|2018 BHC Meeting||Tristan Jacques||Postwar Americanization of the French Retail Trade: Bernardo Trujillo and NCR's Seminars on Modern Merchants Methods, 1957-1966.||
Hypermarkets, invented in France in 1963, were part and parcel of the drastic transformations of retail trade structures. This article examines the process of Americanization behind those changes, and more specifically the role of the Modern Marketing Methods seminars, organized by the National Cash Register and led by Bernardo Trujillo between 1957 and the end of the 1960s. These courses were offered to retail professionals in the United-States and touted, among other things, the advantages of consumer self-service; despite being US-based, these seminars had a strong impact on French business. However, as these seminars are not well known by historians, this article seeks to document their functioning and to examine their influence, in particular by comparing them to the productivity missions of the 1950s.
|2018 BHC Meeting||J. Carles Maixé-Altés||Looking for New Perspectives on Globalization: The International Savings Banks Institute and the National Savings Banks Industry Associations (Spain), 1960s-2007||
This paper analyzes the activities of different national and international savings banks institutions during the second part of the twentieth century, reflecting on how globalization propelled the role of non-state forms of organization and regulation in the financial system. The analysis focuses on the Spanish case and how its institutions and industry association established their market power with regard to governmental regulation and Spanish commercial banks. Through collaborative strategies, these institutions developed their retail banking business, in particular by introducing computers and IT in general. These developments are framed within a pan-European context, in which the European savings banks and their trade associations articulated their strategies through the International Savings Banks Institute. All participants are involved in ICT development, financial inclusion efforts and the adoption of worldwide actions in developing countries.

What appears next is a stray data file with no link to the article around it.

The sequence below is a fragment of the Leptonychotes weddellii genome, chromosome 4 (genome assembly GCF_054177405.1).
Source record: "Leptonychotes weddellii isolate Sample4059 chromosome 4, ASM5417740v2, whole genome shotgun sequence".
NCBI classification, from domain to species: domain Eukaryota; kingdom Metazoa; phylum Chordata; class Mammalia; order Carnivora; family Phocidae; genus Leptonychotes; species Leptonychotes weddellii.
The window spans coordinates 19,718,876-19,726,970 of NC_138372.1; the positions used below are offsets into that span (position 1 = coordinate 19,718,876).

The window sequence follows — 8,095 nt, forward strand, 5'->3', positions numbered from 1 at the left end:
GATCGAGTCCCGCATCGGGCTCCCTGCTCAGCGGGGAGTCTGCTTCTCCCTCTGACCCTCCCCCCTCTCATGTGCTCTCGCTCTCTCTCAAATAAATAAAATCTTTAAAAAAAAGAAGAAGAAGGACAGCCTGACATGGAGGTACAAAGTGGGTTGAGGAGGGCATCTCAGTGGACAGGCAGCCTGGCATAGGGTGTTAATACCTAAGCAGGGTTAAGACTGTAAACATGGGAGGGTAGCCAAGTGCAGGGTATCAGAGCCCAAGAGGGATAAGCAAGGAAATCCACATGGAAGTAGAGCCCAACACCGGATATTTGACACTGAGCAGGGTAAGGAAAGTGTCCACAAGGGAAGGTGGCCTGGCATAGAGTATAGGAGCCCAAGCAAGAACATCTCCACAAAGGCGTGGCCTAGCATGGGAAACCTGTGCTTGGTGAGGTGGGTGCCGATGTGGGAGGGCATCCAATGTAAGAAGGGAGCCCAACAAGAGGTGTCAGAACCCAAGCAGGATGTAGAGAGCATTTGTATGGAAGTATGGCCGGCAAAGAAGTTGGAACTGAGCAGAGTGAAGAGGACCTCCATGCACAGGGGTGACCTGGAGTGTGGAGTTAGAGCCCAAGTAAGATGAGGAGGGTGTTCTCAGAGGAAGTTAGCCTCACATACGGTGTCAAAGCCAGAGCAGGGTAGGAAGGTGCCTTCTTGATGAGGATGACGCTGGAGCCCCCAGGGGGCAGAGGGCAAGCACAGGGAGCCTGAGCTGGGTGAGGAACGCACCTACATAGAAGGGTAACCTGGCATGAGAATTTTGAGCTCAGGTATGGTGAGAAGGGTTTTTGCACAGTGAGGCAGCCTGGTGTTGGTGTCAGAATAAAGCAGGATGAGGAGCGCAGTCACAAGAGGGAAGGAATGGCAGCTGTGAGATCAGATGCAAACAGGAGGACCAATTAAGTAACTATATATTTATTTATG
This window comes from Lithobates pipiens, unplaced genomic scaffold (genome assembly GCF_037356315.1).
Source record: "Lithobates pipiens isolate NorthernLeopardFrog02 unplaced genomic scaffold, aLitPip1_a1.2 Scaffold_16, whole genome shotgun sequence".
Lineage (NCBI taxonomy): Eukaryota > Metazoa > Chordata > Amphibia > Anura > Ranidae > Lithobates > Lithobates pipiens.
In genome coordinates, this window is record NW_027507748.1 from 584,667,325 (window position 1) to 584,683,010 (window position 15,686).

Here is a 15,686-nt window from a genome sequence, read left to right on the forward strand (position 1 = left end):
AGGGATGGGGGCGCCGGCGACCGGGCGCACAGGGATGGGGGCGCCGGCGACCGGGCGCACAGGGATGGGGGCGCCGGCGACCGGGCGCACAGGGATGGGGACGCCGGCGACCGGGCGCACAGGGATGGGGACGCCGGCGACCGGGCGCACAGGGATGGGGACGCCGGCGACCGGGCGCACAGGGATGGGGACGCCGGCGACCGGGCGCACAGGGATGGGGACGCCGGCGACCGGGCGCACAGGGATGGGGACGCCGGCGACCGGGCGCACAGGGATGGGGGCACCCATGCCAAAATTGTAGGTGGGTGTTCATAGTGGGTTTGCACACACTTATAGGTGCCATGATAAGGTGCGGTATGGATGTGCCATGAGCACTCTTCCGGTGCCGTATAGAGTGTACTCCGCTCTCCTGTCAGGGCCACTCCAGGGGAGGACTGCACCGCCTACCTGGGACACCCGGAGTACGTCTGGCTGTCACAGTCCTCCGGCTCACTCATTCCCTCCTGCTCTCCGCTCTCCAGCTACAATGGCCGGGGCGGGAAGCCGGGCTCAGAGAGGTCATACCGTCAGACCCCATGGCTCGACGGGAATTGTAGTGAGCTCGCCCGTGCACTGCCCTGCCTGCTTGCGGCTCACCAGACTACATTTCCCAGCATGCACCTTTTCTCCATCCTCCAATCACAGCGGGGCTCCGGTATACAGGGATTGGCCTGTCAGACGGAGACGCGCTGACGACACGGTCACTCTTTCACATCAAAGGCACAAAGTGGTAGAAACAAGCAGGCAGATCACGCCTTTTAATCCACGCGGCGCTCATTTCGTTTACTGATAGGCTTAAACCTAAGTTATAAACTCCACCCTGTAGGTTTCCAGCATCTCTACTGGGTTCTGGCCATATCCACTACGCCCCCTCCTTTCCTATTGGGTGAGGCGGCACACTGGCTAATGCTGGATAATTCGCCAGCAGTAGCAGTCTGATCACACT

Keywords: banking systems, savings banks, collaborative strategies, global institutions, Spain
|2018 BHC Meeting||Samuel Milner||Giving Credit Where It’s Due: The Civil Rights Coalition, the Federal Reserve, and Asset-Based Reserve Requirements||